On Monday, Jan. 23, both the General Assembly and Senate convened for voting sessions, on matters ranging from lead testing in schools to driver education. Below is a summary of any passed bills of significance to local school districts.

Assembly Voting Session The full General Assembly approved legislation that would provide financial relief to school districts that performed lead testing prior to the Legislature and governor including funds for such testing in the FY2017 budget.

A-4284 provides that school districts may receive reimbursement for costs incurred on or after Jan. 1, 2016 for testing school drinking water for lead. The annual state budget for fiscal year 2016-2017 included a $10 million appropriation to reimburse school districts for costs incurred when conducting lead testing of drinking water. The corresponding language provision stipulated that the reimbursement would be made pursuant to program requirements to be established by the state Department of Education, which would be effective upon filing with the Office of Administrative Law (OAL). The department’s requirements stated that school districts would only be eligible to receive a reimbursement for lead testing performed after July 13, 2016. This bill would allow a school district to receive a reimbursement for lead testing conducted on or after Jan. 1, 2016, but before the department filed the program requirements with the OAL, if the lead testing meets or exceeds the program requirements established by the department. NJSBA supports the bill, which now heads to the Senate where its counterpart, S-2675, has yet to receive consideration.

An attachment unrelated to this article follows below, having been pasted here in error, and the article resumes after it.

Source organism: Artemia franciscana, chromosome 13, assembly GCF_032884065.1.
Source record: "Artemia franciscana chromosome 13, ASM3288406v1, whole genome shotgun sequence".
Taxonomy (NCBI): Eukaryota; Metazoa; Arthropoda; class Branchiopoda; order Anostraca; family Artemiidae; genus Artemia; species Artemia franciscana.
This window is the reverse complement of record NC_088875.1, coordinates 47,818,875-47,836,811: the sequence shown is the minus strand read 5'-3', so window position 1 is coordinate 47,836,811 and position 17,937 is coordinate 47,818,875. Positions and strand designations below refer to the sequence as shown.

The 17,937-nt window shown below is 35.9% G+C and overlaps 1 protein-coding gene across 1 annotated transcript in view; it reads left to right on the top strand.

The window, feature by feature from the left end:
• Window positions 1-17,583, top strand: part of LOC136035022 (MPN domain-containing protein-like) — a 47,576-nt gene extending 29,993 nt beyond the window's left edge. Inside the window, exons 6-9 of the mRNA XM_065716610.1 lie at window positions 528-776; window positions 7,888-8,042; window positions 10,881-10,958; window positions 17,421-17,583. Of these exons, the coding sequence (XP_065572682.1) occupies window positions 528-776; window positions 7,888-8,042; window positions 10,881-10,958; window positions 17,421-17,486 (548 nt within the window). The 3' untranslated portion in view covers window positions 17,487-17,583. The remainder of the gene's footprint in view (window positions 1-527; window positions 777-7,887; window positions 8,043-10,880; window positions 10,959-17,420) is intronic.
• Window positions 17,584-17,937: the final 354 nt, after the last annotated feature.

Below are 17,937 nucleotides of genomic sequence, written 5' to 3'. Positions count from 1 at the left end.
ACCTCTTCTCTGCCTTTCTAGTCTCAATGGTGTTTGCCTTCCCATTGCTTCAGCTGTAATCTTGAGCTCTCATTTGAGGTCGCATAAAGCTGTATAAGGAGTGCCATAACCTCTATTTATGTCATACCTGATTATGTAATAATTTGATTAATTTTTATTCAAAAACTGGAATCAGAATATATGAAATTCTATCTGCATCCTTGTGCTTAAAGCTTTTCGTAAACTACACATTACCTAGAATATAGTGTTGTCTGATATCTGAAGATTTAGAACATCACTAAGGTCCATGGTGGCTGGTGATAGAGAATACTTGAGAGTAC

The Assembly also passed the following bill concerning driver education:

A-4165 requires a high school driver education course, certain new driver brochures, and driver’s license written exam to include bicycle and pedestrian safety information.